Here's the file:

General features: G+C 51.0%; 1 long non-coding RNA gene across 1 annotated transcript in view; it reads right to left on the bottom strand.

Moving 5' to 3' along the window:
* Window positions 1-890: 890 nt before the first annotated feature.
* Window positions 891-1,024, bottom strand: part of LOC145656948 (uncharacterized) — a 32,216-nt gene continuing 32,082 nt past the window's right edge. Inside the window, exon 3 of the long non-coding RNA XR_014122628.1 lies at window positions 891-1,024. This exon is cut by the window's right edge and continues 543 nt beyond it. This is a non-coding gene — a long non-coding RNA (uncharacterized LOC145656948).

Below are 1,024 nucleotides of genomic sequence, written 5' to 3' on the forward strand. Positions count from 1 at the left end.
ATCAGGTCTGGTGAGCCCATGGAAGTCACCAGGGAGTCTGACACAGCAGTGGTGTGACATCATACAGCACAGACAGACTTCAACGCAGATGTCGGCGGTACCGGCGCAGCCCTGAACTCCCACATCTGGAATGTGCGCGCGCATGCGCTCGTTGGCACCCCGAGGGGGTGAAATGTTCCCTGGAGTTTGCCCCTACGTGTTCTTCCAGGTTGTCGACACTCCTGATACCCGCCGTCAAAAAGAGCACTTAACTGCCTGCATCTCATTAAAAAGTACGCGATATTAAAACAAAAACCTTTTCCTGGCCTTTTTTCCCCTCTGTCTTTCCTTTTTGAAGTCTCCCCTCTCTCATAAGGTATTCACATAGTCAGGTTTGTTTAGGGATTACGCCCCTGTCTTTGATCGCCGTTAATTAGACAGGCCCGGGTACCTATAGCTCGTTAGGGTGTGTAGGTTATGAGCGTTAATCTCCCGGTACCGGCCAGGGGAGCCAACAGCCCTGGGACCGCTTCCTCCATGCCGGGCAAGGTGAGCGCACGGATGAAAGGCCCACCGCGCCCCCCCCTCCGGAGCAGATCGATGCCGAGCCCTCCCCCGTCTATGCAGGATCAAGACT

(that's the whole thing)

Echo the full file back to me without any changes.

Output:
General features: G+C 51.0%; 1 long non-coding RNA gene across 1 annotated transcript in view; it reads right to left on the bottom strand.

Moving 5' to 3' along the window:
* Window positions 1-890: 890 nt before the first annotated feature.
* Window positions 891-1,024, bottom strand: part of LOC145656948 (uncharacterized) — a 32,216-nt gene continuing 32,082 nt past the window's right edge. Inside the window, exon 3 of the long non-coding RNA XR_014122628.1 lies at window positions 891-1,024. This exon is cut by the window's right edge and continues 543 nt beyond it. This is a non-coding gene — a long non-coding RNA (uncharacterized LOC145656948).

Below are 1,024 nucleotides of genomic sequence, written 5' to 3' on the forward strand. Positions count from 1 at the left end.
ATCAGGTCTGGTGAGCCCATGGAAGTCACCAGGGAGTCTGACACAGCAGTGGTGTGACATCATACAGCACAGACAGACTTCAACGCAGATGTCGGCGGTACCGGCGCAGCCCTGAACTCCCACATCTGGAATGTGCGCGCGCATGCGCTCGTTGGCACCCCGAGGGGGTGAAATGTTCCCTGGAGTTTGCCCCTACGTGTTCTTCCAGGTTGTCGACACTCCTGATACCCGCCGTCAAAAAGAGCACTTAACTGCCTGCATCTCATTAAAAAGTACGCGATATTAAAACAAAAACCTTTTCCTGGCCTTTTTTCCCCTCTGTCTTTCCTTTTTGAAGTCTCCCCTCTCTCATAAGGTATTCACATAGTCAGGTTTGTTTAGGGATTACGCCCCTGTCTTTGATCGCCGTTAATTAGACAGGCCCGGGTACCTATAGCTCGTTAGGGTGTGTAGGTTATGAGCGTTAATCTCCCGGTACCGGCCAGGGGAGCCAACAGCCCTGGGACCGCTTCCTCCATGCCGGGCAAGGTGAGCGCACGGATGAAAGGCCCACCGCGCCCCCCCCTCCGGAGCAGATCGATGCCGAGCCCTCCCCCGTCTATGCAGGATCAAGACT